Like climate change and the environment, biodiversity will feature heavily in future national Australian policy and regulation. This Insight, the second of our two-part series, considers a key upcoming conference and important reports likely to impact the future of biodiversity regulation across Australia. In part one of the series, we considered the policies of the major political parties for the 2022 Federal Election.

Regardless of the outcome of the election and each major party’s policy position on biodiversity issues there are a range of upcoming conferences and reports which focus on biodiversity issues and are likely to influence future development of biodiversity regulation in Australia.

Final Senate committee report on Australia’s faunal extinction crisis

The Australian Senate’s Environment and Communications References Committee (Committee) is due to release its final report on Australia’s faunal extinction crisis on 2 August 2022. The terms of reference for the report include the ongoing decline in the population and conservation status of Australia's nearly 500 threatened fauna species, as well as the adequacy of Commonwealth environment laws, including the Environment Protection and Biodiversity Conservation Act 1999 (Cth) (EPBC Act), in providing sufficient protections for threatened fauna and against key threatening processes.

In its interim report in 2019, the Committee queried whether the EPBC Act is still fit for purpose given Australia's increased rate of faunal extinction since the introduction of the EPBC Act. The interim report also recommended that to limit the drivers of faunal extinction, the Commonwealth develop new environmental legislation to replace the EPBC Act and establish an independent Environment Protection Agency, with sufficient powers and funding to oversee compliance with Australia's environmental laws.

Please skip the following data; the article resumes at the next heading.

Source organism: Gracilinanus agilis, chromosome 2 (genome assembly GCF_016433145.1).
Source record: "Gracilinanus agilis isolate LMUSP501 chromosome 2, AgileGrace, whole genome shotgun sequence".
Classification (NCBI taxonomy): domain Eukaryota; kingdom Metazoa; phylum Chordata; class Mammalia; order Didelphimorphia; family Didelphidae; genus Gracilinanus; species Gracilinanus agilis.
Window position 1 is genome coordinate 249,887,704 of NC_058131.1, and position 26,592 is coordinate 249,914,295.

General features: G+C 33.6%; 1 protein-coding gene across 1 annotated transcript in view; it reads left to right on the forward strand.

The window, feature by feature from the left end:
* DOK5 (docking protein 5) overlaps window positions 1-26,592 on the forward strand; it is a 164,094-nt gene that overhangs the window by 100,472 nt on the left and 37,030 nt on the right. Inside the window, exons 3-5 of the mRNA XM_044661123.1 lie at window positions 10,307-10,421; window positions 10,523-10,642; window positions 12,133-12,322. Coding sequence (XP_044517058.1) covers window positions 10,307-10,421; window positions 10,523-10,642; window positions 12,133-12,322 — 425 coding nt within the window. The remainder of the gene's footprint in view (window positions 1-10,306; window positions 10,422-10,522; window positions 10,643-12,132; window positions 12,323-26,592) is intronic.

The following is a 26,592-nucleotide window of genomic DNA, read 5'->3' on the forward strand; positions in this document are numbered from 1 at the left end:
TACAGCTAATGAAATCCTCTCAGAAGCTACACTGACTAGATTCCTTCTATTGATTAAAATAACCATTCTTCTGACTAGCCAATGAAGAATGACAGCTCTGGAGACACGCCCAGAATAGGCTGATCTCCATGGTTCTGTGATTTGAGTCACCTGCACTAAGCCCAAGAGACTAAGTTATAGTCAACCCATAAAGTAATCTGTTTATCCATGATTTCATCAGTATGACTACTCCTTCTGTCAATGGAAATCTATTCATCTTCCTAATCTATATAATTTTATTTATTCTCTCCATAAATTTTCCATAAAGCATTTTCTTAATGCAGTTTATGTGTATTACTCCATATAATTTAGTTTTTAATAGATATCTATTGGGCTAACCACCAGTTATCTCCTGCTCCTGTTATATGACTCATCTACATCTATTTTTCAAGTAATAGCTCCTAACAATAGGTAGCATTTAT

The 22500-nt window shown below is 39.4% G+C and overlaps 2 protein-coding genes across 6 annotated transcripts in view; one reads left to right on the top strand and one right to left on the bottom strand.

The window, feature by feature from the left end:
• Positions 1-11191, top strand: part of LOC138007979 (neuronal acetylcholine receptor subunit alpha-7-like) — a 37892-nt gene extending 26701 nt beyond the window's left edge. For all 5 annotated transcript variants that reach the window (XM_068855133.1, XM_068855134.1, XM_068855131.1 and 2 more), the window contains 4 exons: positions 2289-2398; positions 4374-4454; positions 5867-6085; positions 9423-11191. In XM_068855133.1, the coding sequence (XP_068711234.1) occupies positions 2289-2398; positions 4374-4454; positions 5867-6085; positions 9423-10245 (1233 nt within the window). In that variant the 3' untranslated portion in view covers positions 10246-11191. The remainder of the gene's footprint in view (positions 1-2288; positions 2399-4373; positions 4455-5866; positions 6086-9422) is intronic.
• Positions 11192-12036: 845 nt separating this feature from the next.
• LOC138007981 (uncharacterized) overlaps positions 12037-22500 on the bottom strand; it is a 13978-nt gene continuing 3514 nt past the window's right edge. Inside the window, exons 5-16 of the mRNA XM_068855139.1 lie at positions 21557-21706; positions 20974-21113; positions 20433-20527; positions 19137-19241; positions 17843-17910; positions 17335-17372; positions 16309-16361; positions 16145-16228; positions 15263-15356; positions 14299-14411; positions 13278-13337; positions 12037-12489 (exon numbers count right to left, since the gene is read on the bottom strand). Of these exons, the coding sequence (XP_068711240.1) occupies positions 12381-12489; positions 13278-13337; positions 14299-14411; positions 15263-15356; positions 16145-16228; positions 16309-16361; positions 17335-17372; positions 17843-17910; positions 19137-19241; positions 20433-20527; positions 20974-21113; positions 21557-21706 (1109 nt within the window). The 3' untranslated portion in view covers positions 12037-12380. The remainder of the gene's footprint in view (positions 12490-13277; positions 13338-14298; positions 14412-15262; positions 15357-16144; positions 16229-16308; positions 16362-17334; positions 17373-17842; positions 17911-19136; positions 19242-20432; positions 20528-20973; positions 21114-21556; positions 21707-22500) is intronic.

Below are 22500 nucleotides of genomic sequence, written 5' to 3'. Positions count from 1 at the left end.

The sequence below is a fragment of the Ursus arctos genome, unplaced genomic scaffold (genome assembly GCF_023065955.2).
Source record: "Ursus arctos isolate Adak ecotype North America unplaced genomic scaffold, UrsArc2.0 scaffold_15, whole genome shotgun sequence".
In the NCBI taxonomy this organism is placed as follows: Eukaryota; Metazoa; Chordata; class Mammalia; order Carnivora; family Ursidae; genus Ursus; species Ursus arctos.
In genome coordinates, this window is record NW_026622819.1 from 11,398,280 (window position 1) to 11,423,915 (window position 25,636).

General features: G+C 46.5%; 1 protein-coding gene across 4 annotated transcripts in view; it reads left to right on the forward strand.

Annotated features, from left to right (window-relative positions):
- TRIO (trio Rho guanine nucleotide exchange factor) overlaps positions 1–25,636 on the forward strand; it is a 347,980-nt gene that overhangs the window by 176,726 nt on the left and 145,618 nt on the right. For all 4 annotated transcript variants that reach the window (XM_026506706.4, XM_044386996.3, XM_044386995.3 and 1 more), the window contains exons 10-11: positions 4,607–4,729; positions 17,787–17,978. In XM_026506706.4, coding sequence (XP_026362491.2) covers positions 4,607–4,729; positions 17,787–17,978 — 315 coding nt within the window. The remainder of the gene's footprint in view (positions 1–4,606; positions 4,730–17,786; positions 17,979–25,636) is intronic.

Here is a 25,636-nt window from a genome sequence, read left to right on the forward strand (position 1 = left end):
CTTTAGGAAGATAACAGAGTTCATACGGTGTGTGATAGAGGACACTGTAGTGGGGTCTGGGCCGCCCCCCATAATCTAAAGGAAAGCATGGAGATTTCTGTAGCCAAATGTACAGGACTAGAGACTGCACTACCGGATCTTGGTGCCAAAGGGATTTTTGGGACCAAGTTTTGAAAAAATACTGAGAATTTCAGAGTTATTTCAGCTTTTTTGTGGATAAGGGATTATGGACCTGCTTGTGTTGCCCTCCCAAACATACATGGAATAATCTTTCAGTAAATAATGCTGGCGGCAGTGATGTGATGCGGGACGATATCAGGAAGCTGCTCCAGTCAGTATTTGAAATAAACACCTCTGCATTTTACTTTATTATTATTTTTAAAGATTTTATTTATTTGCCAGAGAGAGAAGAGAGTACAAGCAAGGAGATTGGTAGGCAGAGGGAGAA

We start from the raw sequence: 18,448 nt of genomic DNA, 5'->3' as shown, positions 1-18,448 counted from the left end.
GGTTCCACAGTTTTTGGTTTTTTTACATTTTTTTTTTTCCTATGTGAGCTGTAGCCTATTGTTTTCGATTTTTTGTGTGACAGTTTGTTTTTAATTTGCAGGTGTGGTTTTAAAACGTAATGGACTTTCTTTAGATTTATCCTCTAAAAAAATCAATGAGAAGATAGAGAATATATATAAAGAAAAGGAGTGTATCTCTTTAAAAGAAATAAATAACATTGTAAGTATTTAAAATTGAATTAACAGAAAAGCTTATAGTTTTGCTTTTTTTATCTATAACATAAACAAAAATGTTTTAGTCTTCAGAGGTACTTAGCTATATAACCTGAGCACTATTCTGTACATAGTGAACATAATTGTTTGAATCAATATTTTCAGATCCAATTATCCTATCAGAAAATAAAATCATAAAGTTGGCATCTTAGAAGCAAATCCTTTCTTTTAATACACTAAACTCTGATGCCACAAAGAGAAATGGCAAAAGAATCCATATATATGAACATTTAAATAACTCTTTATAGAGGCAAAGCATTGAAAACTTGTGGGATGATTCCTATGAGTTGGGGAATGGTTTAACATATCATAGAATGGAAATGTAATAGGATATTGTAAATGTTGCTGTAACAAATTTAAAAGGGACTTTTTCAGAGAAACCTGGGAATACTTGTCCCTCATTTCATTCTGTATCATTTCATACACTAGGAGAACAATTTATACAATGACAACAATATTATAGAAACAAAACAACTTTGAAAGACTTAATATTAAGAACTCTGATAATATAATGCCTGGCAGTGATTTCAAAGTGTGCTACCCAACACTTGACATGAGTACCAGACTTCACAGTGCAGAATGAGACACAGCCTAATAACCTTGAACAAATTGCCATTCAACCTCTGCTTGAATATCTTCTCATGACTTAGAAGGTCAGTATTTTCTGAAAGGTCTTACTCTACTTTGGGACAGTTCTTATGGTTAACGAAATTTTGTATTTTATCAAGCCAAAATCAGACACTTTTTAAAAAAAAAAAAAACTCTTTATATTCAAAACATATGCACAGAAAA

Given these conclusions and recommendations, it seems highly unlikely that the final report will bear better news in terms of the efficacy of Australia’s biodiversity strategies. Accordingly, it may be a catalyst for further policy discussion on biodiversity and the state of the environment generally.

Latest State of the Environment Report

Every five years a comprehensive review is undertaken of the state of the Australian environment and the resulting report provides information about Australian environmental and heritage conditions, trends and pressures. Twelve broad themes are covered by the report, including biodiversity. In this regard, the 2016 State of the Environment Report concluded that “the status of biodiversity in Australia is generally considered poor and deteriorating”.

The 2021 report was provided to the Federal Coalition Government in December last year and, as yet, has still not been made public. This delay is unsurprising given the timing of the federal election and the very high likelihood that the report’s findings on biodiversity will be sombre, particularly after the 2019–2020 bushfire season.

Upcoming UN Biodiversity Conference (COP 15)

The second part of the UN Biodiversity Conference (COP 15) will take place on 1 October 2022 in Kunming, China. The Conference convenes parties to the Convention on Biological Diversity (Convention), including Australia, to agree to a new Post-2020 Global Biodiversity Framework. The new framework will set new global goals and targets for biodiversity for the next 10 years, and replace the Convention’s previous Strategic Plan for Biodiversity 2011-2020 (which includes the Aichi Biodiversity Targets).

Under the Convention, Australia is required to report on its national implementation of the Convention and national biodiversity strategies. Whilst Australia’s latest report came out in 2020, this upcoming conference will again likely generate significant national and international attention on the nature and adequacy of the Australian government’s actions and strategy on biodiversity protection.

Key takeaways

Regardless of the biodiversity policies put forward during the 2022 Federal Election, COP15 and the significant forthcoming conferences and reports outlined above are likely to further highlight growing Australian and global biodiversity concerns. Accordingly, much more future discourse on biodiversity regulation and the adequacy of this regulation at federal, state and global levels can be expected.